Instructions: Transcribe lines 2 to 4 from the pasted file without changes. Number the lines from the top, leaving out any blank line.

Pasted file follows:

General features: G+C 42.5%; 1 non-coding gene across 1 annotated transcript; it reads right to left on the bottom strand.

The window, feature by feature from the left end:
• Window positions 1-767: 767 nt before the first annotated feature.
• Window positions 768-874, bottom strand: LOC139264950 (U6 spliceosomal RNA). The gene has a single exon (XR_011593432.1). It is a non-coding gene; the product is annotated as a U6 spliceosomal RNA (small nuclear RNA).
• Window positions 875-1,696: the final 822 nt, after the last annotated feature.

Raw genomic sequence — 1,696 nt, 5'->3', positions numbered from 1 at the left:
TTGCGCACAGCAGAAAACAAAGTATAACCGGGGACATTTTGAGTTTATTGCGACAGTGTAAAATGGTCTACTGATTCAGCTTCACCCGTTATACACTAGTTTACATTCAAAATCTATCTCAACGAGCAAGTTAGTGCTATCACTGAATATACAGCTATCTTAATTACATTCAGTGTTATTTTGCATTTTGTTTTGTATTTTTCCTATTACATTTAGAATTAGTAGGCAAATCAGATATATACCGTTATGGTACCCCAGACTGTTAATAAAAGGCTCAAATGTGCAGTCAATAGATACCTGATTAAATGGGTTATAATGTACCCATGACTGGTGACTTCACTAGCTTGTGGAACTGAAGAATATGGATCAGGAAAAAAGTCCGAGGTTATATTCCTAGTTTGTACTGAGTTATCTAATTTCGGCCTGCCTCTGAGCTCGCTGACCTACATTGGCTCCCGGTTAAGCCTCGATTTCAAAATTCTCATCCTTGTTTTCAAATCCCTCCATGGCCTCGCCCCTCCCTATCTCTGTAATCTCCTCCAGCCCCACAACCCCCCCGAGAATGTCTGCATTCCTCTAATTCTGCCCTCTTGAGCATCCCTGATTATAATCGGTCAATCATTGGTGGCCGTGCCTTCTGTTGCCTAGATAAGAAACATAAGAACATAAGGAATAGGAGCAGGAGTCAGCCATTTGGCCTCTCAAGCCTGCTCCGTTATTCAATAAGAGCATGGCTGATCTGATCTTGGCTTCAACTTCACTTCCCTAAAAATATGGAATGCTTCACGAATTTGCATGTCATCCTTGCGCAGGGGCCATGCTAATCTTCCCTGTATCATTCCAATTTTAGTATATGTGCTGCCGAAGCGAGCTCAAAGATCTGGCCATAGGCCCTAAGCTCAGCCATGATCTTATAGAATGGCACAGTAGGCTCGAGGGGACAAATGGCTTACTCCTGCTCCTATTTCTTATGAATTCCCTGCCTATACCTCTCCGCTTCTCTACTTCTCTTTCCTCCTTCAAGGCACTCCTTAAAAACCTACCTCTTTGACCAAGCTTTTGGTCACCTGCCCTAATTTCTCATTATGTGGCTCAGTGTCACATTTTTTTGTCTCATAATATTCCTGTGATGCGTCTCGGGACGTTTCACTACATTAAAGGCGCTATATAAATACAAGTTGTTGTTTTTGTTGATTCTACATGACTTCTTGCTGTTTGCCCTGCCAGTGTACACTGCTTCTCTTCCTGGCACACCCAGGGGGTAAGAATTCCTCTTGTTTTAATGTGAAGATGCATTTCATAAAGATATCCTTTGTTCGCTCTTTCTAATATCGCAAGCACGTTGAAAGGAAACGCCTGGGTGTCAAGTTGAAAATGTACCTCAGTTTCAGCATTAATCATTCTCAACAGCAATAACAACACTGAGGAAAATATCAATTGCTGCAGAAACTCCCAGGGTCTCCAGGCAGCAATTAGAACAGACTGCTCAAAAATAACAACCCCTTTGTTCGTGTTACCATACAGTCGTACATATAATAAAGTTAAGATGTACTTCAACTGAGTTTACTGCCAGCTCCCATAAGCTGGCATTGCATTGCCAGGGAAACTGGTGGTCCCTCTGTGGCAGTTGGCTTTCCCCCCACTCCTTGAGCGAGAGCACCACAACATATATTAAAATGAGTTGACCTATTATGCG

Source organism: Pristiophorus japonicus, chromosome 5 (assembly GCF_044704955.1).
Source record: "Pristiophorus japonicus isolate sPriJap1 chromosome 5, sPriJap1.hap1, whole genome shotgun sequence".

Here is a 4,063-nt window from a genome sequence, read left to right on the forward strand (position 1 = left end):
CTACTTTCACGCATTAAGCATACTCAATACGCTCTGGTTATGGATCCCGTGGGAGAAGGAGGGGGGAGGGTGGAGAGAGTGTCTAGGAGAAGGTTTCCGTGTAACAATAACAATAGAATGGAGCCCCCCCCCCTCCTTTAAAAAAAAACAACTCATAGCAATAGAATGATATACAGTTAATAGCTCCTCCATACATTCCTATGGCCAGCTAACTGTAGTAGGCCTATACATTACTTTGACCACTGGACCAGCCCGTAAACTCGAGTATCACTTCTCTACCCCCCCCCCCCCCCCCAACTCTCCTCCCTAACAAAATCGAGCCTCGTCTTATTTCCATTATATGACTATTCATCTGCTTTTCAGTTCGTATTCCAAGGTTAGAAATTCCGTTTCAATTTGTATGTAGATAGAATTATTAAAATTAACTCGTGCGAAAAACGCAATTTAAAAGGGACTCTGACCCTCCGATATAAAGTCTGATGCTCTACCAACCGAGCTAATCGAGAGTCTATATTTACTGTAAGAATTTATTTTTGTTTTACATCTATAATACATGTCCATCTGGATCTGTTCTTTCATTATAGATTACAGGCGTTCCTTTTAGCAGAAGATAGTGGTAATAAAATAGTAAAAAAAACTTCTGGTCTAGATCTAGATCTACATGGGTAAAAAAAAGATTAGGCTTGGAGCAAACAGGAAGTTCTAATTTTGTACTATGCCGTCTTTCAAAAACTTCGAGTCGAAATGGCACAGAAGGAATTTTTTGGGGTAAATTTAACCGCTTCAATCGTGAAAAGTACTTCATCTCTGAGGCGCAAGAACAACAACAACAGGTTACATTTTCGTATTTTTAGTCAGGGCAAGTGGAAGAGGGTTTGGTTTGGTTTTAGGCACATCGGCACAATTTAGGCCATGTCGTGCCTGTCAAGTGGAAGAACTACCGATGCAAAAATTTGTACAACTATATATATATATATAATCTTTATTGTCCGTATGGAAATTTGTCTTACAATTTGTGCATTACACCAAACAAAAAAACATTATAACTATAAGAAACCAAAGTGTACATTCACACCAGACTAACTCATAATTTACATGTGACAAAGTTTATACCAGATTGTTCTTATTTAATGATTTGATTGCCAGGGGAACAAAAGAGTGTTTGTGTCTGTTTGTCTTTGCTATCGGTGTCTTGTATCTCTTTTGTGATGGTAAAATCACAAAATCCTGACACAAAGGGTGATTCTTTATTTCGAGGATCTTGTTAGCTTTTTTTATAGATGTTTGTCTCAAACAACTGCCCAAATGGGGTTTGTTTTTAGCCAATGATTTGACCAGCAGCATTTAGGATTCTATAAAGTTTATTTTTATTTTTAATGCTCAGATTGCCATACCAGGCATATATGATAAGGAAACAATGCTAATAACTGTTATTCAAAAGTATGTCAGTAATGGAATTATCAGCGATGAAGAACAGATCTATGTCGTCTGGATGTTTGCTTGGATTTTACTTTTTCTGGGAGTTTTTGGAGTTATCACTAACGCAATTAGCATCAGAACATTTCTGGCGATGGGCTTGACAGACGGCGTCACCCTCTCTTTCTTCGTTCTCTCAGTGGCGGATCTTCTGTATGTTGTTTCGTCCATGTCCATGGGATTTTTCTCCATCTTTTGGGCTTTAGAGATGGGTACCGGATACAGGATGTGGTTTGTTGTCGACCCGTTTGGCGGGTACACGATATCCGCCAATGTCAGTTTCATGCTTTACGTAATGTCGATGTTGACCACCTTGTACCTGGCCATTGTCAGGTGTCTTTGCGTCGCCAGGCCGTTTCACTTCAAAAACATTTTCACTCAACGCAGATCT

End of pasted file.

The window, feature by feature from the left end:
• Window positions 1-767: 767 nt before the first annotated feature.
• Window positions 768-874, bottom strand: LOC139264950 (U6 spliceosomal RNA). The gene has a single exon (XR_011593432.1). It is a non-coding gene; the product is annotated as a U6 spliceosomal RNA (small nuclear RNA).